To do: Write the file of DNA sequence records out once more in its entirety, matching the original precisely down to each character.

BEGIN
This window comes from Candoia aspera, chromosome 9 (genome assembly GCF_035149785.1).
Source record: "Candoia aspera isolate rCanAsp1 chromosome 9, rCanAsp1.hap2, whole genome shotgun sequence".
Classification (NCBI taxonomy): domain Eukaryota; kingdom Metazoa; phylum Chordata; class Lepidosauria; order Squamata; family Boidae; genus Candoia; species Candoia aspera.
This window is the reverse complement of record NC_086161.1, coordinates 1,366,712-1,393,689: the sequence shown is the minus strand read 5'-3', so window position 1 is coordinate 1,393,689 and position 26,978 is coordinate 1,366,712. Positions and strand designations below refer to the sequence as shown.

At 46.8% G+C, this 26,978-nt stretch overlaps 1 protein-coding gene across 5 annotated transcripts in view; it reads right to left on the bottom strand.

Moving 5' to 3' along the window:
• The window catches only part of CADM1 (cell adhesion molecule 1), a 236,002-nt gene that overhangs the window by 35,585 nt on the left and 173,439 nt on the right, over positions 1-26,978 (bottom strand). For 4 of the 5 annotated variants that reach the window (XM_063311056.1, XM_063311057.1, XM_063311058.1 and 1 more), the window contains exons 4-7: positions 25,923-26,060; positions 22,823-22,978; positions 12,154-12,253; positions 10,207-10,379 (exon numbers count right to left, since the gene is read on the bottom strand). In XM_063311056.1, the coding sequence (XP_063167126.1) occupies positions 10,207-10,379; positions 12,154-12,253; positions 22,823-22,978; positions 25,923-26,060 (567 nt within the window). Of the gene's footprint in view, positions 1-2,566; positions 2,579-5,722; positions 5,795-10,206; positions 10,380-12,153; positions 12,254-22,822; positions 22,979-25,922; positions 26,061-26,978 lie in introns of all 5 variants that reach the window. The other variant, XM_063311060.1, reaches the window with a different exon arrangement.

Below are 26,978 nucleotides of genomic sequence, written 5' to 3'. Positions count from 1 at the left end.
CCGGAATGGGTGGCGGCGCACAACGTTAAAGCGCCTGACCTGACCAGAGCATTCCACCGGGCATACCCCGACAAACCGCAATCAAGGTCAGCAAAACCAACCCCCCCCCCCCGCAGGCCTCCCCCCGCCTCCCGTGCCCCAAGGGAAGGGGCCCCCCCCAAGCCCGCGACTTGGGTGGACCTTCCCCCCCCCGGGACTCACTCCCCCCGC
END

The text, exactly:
This window comes from Candoia aspera, chromosome 9 (genome assembly GCF_035149785.1).
Source record: "Candoia aspera isolate rCanAsp1 chromosome 9, rCanAsp1.hap2, whole genome shotgun sequence".
Classification (NCBI taxonomy): domain Eukaryota; kingdom Metazoa; phylum Chordata; class Lepidosauria; order Squamata; family Boidae; genus Candoia; species Candoia aspera.
This window is the reverse complement of record NC_086161.1, coordinates 1,366,712-1,393,689: the sequence shown is the minus strand read 5'-3', so window position 1 is coordinate 1,393,689 and position 26,978 is coordinate 1,366,712. Positions and strand designations below refer to the sequence as shown.

At 46.8% G+C, this 26,978-nt stretch overlaps 1 protein-coding gene across 5 annotated transcripts in view; it reads right to left on the bottom strand.

Moving 5' to 3' along the window:
• The window catches only part of CADM1 (cell adhesion molecule 1), a 236,002-nt gene that overhangs the window by 35,585 nt on the left and 173,439 nt on the right, over positions 1-26,978 (bottom strand). For 4 of the 5 annotated variants that reach the window (XM_063311056.1, XM_063311057.1, XM_063311058.1 and 1 more), the window contains exons 4-7: positions 25,923-26,060; positions 22,823-22,978; positions 12,154-12,253; positions 10,207-10,379 (exon numbers count right to left, since the gene is read on the bottom strand). In XM_063311056.1, the coding sequence (XP_063167126.1) occupies positions 10,207-10,379; positions 12,154-12,253; positions 22,823-22,978; positions 25,923-26,060 (567 nt within the window). Of the gene's footprint in view, positions 1-2,566; positions 2,579-5,722; positions 5,795-10,206; positions 10,380-12,153; positions 12,254-22,822; positions 22,979-25,922; positions 26,061-26,978 lie in introns of all 5 variants that reach the window. The other variant, XM_063311060.1, reaches the window with a different exon arrangement.

Below are 26,978 nucleotides of genomic sequence, written 5' to 3'. Positions count from 1 at the left end.
CCGGAATGGGTGGCGGCGCACAACGTTAAAGCGCCTGACCTGACCAGAGCATTCCACCGGGCATACCCCGACAAACCGCAATCAAGGTCAGCAAAACCAACCCCCCCCCCCCGCAGGCCTCCCCCCGCCTCCCGTGCCCCAAGGGAAGGGGCCCCCCCCAAGCCCGCGACTTGGGTGGACCTTCCCCCCCCCGGGACTCACTCCCCCCGC